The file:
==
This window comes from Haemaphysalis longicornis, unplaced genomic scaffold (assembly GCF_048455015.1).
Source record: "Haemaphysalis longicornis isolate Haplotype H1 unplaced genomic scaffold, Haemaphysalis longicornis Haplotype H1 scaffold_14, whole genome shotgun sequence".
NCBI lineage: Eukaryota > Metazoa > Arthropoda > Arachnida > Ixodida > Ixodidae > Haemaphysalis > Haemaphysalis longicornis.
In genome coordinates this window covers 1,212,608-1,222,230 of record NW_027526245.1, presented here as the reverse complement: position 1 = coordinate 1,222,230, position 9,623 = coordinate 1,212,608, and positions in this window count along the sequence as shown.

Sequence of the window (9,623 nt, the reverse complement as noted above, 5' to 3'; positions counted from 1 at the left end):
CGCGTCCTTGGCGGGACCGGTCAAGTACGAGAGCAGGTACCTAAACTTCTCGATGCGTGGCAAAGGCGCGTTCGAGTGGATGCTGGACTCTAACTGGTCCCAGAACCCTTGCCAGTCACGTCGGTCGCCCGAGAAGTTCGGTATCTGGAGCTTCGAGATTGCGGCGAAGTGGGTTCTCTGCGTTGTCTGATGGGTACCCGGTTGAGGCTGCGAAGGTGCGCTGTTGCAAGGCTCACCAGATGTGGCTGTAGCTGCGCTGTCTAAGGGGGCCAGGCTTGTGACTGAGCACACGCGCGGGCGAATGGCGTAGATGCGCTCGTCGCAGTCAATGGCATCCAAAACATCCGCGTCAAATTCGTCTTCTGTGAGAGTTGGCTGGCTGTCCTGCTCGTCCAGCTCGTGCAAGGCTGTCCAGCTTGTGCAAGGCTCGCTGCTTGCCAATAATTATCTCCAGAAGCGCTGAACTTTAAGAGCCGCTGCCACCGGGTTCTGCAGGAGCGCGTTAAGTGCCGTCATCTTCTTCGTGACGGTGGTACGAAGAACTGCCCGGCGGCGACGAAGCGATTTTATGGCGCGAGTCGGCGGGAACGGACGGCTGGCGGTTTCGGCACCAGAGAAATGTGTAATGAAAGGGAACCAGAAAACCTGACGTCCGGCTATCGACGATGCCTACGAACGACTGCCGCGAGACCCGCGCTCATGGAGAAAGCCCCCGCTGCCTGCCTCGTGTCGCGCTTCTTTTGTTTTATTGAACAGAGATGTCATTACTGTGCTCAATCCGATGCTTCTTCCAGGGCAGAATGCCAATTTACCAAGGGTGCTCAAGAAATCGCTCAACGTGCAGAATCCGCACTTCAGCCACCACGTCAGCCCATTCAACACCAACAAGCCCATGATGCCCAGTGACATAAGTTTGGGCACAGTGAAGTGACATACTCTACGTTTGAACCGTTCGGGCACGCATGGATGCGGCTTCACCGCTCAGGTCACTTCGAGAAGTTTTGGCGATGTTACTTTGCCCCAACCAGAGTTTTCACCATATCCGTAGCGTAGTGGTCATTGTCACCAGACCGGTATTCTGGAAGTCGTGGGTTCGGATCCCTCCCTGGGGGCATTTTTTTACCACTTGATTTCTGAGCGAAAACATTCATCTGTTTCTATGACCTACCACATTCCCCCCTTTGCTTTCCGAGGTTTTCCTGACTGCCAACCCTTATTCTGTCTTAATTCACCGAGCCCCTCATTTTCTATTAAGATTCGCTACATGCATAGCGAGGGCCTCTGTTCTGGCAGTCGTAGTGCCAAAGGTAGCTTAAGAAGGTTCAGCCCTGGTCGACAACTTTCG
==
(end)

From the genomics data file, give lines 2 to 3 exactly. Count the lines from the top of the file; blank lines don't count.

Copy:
Source record: "Haemaphysalis longicornis isolate Haplotype H1 unplaced genomic scaffold, Haemaphysalis longicornis Haplotype H1 scaffold_14, whole genome shotgun sequence".
NCBI lineage: Eukaryota > Metazoa > Arthropoda > Arachnida > Ixodida > Ixodidae > Haemaphysalis > Haemaphysalis longicornis.